Ernst Mayr, Theodosius Dobzhansky (who spent the 
end of his career at UC Davis), and her Davis 
colleague G. Ledyard Stebbins.  In keeping with 
her larger philosophical views, she treated 
biological knowledge as a dialectic involving the 
history of biology and the shifting problems and 
technologies encountered in different settings. 
In particular, she insisted on the need to 
include the treatment of problems of form, 
function, and evolution as part of the setting 
for the problems encountered in all current 
biological disciplines - and the problem of human 
well-being in dealing with biomedical sciences. 
She ran at least five summer seminars for the NEH 
and two summer institutes for the Council of 
Philosophical Studies and was influential in 
founding the informal group that eventually 
formed the International Society for History, 
Philosophy, and Social Studies of Biology, of 
which she and Ernst Mayr were Honorary Presidents.

Due to her foreshortened career, after her 
mandatory retirement from UC Davis Prof. Grene 
found it financially and intellectually desirable 
to continue working in academic settings.  From 
fall 1978 until spring 1986 she held visiting 
positions in twelve colleges and universities 
plus a research fellowship (1985-86) at the 
American Museum of Natural History.  In 1988, 
when her daughter Ruth moved from Cornell 
University to Virginia Tech, Prof. Grene moved 
from Ithaca, NY to Blacksburg, VA where she was 
named as an Honorary University Distinguished 
Professor and Adjunct Professor of Philosophy and 
Science Studies at Virginia Tech.  She played a 
significant role in both of these units for many 
years, participating in colloquia, tutoring 
students, and collaborating with various 
colleagues.  She remained intellectually active 
until about 2005, publishing her last major book, 
The Philosophy of Biology: An Episodic History, 
written with David Depew, with Cambridge 
University Press in 2004.  She served as the 
President of the Pacific Division of the American 
Philosophical Association (1971-72), the Phi Beta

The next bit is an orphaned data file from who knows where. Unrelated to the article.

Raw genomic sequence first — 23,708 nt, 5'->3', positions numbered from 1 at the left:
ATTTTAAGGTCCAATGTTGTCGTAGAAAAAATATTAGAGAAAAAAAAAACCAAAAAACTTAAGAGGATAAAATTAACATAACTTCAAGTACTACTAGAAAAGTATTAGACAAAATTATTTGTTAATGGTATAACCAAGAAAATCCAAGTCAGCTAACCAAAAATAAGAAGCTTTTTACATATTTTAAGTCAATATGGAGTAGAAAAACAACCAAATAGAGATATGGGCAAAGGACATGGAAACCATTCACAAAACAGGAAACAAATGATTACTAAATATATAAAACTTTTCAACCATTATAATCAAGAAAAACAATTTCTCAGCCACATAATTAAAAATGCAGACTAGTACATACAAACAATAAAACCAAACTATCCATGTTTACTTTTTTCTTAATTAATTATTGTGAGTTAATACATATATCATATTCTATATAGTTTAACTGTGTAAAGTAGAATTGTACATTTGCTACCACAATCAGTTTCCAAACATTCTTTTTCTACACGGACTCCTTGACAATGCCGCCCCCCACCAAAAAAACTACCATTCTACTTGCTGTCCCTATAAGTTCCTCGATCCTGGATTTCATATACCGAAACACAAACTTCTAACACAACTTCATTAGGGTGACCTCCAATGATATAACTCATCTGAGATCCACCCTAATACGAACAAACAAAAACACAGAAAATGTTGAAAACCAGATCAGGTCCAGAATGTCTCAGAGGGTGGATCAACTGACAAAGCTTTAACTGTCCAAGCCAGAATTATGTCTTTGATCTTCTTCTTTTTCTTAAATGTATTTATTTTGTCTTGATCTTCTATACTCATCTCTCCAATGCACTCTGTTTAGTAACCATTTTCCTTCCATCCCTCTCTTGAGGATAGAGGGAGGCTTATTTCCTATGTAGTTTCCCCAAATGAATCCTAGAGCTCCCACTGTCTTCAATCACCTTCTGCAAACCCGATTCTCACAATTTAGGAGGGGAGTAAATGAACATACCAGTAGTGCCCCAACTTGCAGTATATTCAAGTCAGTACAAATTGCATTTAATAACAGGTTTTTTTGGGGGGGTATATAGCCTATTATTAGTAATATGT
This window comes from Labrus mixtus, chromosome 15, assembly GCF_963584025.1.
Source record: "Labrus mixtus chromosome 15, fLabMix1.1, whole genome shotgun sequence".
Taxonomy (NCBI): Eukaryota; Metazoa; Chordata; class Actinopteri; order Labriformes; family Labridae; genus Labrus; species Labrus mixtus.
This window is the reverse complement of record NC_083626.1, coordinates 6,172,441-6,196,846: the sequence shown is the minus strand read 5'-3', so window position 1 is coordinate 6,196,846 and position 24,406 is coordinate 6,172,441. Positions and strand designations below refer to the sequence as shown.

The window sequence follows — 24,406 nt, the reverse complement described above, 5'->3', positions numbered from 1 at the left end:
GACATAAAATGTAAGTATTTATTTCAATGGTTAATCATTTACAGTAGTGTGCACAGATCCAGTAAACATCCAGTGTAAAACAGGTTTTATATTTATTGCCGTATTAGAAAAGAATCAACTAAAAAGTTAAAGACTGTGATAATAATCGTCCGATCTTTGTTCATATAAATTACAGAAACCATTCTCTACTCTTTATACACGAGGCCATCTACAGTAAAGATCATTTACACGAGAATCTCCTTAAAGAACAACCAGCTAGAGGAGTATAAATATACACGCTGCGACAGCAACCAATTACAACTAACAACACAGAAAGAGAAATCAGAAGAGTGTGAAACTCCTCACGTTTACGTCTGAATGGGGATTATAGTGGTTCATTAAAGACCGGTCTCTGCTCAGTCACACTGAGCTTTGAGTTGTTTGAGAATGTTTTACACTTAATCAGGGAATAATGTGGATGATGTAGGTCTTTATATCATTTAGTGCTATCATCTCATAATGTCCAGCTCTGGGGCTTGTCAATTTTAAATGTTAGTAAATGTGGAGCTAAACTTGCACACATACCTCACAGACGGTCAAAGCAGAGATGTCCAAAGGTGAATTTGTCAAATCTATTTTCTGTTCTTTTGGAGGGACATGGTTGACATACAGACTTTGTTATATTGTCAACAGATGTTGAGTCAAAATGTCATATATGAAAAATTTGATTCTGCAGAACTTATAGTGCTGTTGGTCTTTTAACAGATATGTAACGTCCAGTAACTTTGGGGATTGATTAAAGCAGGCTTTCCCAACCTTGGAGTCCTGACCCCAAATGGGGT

Kappa Romanell Lecturer in 1991-92, delivering 
the lectures at the UC Davis, was awarded 
honorary degrees by Tulane University and the 
University of Dijon, and received many additional 
honors.  Several Festschrifts have been devoted 
to her work including volume 29 of the Library of 
Living Philosophers, the first to be devoted to 
the work of a woman (L.E. Hahn. and R.E. Auxier 
(eds.), The Philosophy of Marjorie Grene, Chicago 
and La Salle, IL,: Open Court, 2002), and J. 
Gayon and R.M. Burian (eds.), 2007, Conceptions 
de la Science: Hier, Aujourd'hui, Demain. Hommage 
 Marjorie Grene, Brussels: Ousia.

Marjorie Grene is survived by her daughter Ruth, 
who is on the Virginia Tech faculty in Plant 
Pathology, Physiology, and Weed Science, her son 
Nicholas, who is the Professor of English 
Literature in the School of English, Trinity 
College, Dublin, his wife Eleanor, six 
grandchildren, Sophia, Hannah, Jessica, Clement, 
Nick and Lucy Grene and one great-granddaughter, 
Nazyia Terry.

As of this date, memorial plans are somewhat 
fluid, but Prof. Grene was cremated and her 
remains have been returned to Ireland.  To allow 
her Irish family to participate in the memorial 
service in Blacksburg, a memorial service is 
tentatively scheduled for May 3.  Beyond that, 
decisions are still being shaped about the 
family's wishes.  Inquiries can be sent to the 
Department of Philosophy, Virginia Tech.


Richard Burian
Virginia Tech



*** End of announcement

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Professor Roberta L. Millstein
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History, Philosophy, and Social Studies of Biology
<http://www.ishpssb.org/>